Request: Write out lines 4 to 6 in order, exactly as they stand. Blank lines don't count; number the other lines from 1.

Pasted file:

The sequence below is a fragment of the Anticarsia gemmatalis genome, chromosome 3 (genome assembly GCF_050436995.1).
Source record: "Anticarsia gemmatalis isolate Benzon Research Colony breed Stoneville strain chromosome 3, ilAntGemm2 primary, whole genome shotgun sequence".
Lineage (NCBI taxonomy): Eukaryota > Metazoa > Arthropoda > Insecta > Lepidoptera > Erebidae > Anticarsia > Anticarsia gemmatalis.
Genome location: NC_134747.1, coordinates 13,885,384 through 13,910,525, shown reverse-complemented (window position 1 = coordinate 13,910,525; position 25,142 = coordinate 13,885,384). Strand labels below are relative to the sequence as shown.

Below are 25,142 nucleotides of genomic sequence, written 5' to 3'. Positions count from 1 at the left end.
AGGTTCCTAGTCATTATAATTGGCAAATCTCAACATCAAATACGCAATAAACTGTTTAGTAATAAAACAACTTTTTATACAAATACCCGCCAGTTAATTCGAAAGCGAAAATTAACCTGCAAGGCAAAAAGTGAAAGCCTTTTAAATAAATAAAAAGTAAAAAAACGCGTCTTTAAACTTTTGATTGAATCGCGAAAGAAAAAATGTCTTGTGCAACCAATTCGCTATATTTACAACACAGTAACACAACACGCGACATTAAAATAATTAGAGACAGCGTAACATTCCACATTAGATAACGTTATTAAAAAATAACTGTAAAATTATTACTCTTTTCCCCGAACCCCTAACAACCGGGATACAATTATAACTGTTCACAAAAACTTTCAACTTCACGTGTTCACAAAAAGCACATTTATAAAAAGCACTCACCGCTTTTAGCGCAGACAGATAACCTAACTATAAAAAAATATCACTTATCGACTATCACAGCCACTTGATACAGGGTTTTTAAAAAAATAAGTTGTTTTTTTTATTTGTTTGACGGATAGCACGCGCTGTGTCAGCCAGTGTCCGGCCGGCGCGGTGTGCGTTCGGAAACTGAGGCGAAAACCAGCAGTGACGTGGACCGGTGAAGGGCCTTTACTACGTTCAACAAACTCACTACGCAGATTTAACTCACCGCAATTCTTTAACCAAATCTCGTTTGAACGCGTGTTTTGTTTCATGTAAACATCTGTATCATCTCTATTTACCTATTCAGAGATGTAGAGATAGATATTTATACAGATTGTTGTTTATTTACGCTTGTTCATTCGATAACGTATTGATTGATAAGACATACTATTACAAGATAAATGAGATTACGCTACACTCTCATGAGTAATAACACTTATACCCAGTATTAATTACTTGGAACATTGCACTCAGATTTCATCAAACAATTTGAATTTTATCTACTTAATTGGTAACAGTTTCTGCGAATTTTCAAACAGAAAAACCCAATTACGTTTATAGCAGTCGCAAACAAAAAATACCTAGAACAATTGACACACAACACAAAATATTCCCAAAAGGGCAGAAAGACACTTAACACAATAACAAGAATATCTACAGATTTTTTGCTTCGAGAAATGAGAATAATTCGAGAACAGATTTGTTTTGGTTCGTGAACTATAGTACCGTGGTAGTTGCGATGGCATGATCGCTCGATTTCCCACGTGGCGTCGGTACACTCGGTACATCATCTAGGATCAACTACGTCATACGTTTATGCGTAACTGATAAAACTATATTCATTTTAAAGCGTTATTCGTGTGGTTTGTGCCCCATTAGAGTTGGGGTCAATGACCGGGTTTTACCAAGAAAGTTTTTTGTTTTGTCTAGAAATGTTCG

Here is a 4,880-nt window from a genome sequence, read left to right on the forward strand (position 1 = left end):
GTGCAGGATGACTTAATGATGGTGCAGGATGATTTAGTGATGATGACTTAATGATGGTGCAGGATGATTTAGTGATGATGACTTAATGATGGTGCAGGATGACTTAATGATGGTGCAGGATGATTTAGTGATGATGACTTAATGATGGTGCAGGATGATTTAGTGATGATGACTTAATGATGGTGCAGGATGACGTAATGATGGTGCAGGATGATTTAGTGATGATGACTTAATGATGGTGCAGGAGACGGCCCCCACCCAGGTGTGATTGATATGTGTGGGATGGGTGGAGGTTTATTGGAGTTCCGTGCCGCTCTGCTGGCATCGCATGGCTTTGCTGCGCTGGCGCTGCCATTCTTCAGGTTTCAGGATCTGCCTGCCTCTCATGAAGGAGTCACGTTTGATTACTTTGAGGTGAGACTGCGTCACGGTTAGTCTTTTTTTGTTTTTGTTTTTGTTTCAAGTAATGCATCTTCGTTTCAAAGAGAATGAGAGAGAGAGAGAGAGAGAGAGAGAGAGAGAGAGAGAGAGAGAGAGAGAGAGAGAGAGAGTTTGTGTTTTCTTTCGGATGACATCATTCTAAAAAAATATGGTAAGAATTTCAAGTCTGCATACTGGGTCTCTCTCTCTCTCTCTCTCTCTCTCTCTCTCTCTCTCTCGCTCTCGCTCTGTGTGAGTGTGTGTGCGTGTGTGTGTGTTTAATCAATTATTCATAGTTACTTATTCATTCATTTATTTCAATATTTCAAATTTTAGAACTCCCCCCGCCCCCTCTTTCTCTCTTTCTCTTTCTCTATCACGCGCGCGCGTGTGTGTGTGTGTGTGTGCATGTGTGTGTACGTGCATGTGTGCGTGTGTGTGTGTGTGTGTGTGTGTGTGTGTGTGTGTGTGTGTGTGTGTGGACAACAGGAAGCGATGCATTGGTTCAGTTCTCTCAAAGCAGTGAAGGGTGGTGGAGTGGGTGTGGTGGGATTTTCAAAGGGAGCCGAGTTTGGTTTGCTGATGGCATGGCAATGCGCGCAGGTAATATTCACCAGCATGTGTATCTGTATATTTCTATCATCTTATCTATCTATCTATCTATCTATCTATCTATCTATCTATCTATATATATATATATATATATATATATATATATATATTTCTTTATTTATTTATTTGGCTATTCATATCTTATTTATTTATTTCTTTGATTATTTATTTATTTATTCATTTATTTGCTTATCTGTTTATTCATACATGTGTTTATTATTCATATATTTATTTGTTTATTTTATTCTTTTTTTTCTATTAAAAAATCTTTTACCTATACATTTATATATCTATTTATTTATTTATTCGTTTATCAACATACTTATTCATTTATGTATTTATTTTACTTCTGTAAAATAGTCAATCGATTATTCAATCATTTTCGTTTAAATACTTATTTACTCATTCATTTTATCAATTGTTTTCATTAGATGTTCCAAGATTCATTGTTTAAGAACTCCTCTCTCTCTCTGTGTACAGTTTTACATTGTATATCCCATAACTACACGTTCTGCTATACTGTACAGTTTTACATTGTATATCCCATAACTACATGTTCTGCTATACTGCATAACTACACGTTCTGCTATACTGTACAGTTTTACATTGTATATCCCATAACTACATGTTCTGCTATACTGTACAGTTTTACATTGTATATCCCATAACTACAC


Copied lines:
Genome location: NC_134747.1, coordinates 13,885,384 through 13,910,525, shown reverse-complemented (window position 1 = coordinate 13,910,525; position 25,142 = coordinate 13,885,384). Strand labels below are relative to the sequence as shown.

Below are 25,142 nucleotides of genomic sequence, written 5' to 3'. Positions count from 1 at the left end.
AGGTTCCTAGTCATTATAATTGGCAAATCTCAACATCAAATACGCAATAAACTGTTTAGTAATAAAACAACTTTTTATACAAATACCCGCCAGTTAATTCGAAAGCGAAAATTAACCTGCAAGGCAAAAAGTGAAAGCCTTTTAAATAAATAAAAAGTAAAAAAACGCGTCTTTAAACTTTTGATTGAATCGCGAAAGAAAAAATGTCTTGTGCAACCAATTCGCTATATTTACAACACAGTAACACAACACGCGACATTAAAATAATTAGAGACAGCGTAACATTCCACATTAGATAACGTTATTAAAAAATAACTGTAAAATTATTACTCTTTTCCCCGAACCCCTAACAACCGGGATACAATTATAACTGTTCACAAAAACTTTCAACTTCACGTGTTCACAAAAAGCACATTTATAAAAAGCACTCACCGCTTTTAGCGCAGACAGATAACCTAACTATAAAAAAATATCACTTATCGACTATCACAGCCACTTGATACAGGGTTTTTAAAAAAATAAGTTGTTTTTTTTATTTGTTTGACGGATAGCACGCGCTGTGTCAGCCAGTGTCCGGCCGGCGCGGTGTGCGTTCGGAAACTGAGGCGAAAACCAGCAGTGACGTGGACCGGTGAAGGGCCTTTACTACGTTCAACAAACTCACTACGCAGATTTAACTCACCGCAATTCTTTAACCAAATCTCGTTTGAACGCGTGTTTTGTTTCATGTAAACATCTGTATCATCTCTATTTACCTATTCAGAGATGTAGAGATAGATATTTATACAGATTGTTGTTTATTTACGCTTGTTCATTCGATAACGTATTGATTGATAAGACATACTATTACAAGATAAATGAGATTACGCTACACTCTCATGAGTAATAACACTTATACCCAGTATTAATTACTTGGAACATTGCACTCAGATTTCATCAAACAATTTGAATTTTATCTACTTAATTGGTAACAGTTTCTGCGAATTTTCAAACAGAAAAACCCAATTACGTTTATAGCAGTCGCAAACAAAAAATACCTAGAACAATTGACACACAACACAAAATATTCCCAAAAGGGCAGAAAGACACTTAACACAATAACAAGAATATCTACAGATTTTTTGCTTCGAGAAATGAGAATAATTCGAGAACAGATTTGTTTTGGTTCGTGAACTATAGTACCGTGGTAGTTGCGATGGCATGATCGCTCGATTTCCCACGTGGCGTCGGTACACTCGGTACATCATCTAGGATCAACTACGTCATACGTTTATGCGTAACTGATAAAACTATATTCATTTTAAAGCGTTATTCGTGTGGTTTGTGCCCCATTAGAGTTGGGGTCAATGACCGGGTTTTACCAAGAAAGTTTTTTGTTTTGTCTAGAAATGTTCG